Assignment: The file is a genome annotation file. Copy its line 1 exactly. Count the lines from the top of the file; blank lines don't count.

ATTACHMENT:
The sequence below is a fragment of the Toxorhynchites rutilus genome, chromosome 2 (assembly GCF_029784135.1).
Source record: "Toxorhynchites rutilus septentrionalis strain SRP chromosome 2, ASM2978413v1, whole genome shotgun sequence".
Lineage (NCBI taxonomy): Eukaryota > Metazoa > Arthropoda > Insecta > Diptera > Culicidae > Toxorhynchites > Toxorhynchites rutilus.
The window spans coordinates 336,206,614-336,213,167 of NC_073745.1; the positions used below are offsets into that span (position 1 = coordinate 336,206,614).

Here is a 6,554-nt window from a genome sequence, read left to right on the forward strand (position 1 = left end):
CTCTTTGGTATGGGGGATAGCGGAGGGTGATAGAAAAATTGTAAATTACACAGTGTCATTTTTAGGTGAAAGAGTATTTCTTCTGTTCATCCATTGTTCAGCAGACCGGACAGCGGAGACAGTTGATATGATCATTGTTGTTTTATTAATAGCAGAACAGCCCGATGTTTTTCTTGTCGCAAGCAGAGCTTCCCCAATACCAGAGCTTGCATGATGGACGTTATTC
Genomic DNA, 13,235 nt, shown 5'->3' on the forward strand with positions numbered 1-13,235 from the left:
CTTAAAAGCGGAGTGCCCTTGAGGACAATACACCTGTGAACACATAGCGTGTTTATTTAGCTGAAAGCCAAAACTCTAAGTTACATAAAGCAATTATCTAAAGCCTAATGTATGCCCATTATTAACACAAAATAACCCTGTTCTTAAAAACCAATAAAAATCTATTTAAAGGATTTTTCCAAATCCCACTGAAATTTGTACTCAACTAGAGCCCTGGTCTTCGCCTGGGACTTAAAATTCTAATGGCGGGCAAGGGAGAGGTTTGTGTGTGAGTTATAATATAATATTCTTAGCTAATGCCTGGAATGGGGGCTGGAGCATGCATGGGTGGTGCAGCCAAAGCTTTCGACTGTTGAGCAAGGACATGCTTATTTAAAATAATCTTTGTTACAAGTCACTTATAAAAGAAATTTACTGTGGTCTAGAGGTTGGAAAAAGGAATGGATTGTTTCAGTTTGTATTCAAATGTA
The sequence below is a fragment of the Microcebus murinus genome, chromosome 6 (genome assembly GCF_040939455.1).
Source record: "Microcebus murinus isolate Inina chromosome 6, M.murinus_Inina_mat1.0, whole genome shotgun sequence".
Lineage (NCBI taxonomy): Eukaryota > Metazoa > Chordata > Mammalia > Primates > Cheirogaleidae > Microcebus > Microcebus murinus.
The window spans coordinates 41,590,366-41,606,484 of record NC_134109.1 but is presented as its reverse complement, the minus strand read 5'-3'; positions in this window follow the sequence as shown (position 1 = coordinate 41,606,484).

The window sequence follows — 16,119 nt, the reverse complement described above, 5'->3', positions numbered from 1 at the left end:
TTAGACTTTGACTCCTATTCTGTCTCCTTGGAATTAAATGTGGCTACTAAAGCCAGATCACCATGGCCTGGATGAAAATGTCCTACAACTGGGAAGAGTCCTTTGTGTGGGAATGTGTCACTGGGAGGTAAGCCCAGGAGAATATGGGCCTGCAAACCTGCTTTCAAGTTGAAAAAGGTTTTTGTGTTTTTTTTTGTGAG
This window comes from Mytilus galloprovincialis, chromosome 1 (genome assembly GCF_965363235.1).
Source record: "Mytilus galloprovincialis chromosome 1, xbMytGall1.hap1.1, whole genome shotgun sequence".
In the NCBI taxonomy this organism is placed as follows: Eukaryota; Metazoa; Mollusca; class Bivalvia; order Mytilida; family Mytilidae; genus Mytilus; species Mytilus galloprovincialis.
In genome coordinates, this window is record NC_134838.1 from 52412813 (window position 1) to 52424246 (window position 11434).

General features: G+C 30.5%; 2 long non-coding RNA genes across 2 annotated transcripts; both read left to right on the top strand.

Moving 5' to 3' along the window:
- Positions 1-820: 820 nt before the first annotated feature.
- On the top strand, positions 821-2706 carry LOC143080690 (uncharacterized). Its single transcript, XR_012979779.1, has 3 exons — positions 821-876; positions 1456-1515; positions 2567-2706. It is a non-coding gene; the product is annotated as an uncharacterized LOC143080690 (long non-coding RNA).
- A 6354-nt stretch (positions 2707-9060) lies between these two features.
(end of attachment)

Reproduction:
The sequence below is a fragment of the Toxorhynchites rutilus genome, chromosome 2 (assembly GCF_029784135.1).